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Animal Advocates Lobby Kentucky Lawmakers for Animal Welfare Legislation

Animal advocates from across the state will rally today at the state capitol in Frankfort to urge their legislators to enact stronger animal protection laws. The event is sponsored by The Humane Society of the United States and the Kentucky Animal Welfare Alliance. At the event, citizen advocates will urge their legislators to strengthen laws related to increasing protections for dogs and penalties for cruelty offenders.

The day starts at 10 a.m., followed by a press conference and rally at 1 p.m. in the Capitol Rotunda. Bill sponsors and other supportive legislators are scheduled to speak along with the leaders of a variety of animal welfare groups from across the state. Also attending will be several special canine guests who survived horrific abuse and now serve as ambassadors for enhancing Kentucky’s animal protection laws.

"Kentucky’s animal protection laws rank near the bottom," said Pam Rogers, The HSUS’ Kentucky state director. "This day is an opportunity for animal advocates throughout the state to come together and let their legislators know they are very concerned about the overall status of animal welfare in our state."

The 2011 legislation includes:

Shelter for a Dog: HB 156, sponsored by Rep. Joni Jenkins, D-Shively, amends the animal cruelty statutes to define "shelter" and establish shelter and shade requirements for dogs. The current cruelty statutes require food, water, space, and health care, but no shelter. This bill precisely defines what constitutes shelter for a dog: a structure that allows the dog to maintain body heat during below-freezing weather and provides shade during extreme heat. A precise definition is easy for owners to understand and for animal control and other peace officers to enforce. Each year, hundreds of dogs suffer and die as a result of extreme temperatures.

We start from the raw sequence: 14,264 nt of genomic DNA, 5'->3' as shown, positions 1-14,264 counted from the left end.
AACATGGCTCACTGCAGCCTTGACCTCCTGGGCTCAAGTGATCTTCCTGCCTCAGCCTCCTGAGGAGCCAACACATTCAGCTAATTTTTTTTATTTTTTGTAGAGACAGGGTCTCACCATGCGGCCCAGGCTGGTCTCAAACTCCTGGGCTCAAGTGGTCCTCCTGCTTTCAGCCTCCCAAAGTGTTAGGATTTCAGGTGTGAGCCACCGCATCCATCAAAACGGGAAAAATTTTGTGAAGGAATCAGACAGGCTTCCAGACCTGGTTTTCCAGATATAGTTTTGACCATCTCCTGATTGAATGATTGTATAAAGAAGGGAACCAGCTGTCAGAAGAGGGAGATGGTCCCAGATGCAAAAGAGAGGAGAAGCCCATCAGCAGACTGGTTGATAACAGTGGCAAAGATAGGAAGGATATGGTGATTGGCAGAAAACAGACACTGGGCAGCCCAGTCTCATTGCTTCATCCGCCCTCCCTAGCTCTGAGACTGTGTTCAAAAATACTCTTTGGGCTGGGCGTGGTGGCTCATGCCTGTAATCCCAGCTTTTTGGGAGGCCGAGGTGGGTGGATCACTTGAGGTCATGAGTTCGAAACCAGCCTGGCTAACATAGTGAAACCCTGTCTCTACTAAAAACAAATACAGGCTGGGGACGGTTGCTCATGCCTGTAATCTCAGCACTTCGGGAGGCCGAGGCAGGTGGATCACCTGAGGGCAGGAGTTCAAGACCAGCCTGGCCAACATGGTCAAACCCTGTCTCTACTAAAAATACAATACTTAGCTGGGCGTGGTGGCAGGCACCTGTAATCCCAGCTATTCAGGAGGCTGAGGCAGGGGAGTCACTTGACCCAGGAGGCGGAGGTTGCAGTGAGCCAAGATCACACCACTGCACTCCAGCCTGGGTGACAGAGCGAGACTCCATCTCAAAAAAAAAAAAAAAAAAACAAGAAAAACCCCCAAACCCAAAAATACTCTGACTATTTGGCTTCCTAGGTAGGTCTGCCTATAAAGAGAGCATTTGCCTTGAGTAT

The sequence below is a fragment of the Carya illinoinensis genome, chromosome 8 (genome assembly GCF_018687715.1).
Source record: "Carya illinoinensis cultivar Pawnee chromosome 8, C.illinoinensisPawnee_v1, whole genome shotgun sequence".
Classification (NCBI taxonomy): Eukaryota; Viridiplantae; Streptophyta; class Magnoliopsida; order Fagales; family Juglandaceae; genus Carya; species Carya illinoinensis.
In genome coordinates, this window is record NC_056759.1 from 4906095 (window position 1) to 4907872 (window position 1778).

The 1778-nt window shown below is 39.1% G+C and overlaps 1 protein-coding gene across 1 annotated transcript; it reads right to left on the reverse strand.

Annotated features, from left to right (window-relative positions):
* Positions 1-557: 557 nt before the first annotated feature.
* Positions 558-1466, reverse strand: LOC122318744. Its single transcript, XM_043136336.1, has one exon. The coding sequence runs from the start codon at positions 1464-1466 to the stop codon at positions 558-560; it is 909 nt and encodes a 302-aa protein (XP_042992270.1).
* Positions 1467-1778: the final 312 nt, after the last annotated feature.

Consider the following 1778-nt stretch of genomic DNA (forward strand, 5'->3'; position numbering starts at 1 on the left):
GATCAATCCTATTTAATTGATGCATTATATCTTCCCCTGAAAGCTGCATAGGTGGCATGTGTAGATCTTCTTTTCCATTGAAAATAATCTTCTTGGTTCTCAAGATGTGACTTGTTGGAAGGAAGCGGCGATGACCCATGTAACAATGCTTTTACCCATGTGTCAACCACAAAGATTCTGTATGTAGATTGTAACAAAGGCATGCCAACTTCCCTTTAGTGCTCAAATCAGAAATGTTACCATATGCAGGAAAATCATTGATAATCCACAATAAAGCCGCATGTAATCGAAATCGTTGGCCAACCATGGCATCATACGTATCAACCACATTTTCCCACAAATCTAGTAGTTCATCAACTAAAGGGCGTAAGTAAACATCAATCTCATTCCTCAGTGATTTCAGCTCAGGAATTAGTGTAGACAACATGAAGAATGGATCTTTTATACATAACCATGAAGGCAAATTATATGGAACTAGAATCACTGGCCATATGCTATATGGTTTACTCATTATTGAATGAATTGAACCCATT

Forfeiture and Bonding: HB 157, also sponsored by Rep. Jenkins, requires a defendant to post a security deposit for animal care in cruelty-confiscation cases. This allows the court system to put financial burden of animal care on a defendant instead of county governments. This can mean significant taxpayer savings in confiscations with large numbers of animals.

Forfeiture and Protection Against Future Ownership: HB 56, sponsored by Rep. Ron Crimm, R-Louisville, requires defendants found guilty of cruelty to animals to forfeit ownership of the animal and prohibits future ownership for two years.

Find out more about pending Kentucky legislation.  


Follow The HSUS on Twitter. See our work for animals on your iPhone by searching "HumaneTV" in the App Store. 

The Humane Society of the United States is the nation’s largest animal protection organization—backed by 11 million Americans, or one of every 28. For more than a half-century, The HSUS has been fighting for the protection of all animals through advocacy, education, and hands-on programs. Celebrating animals and confronting cruelty—on the web at humanesociety.org.



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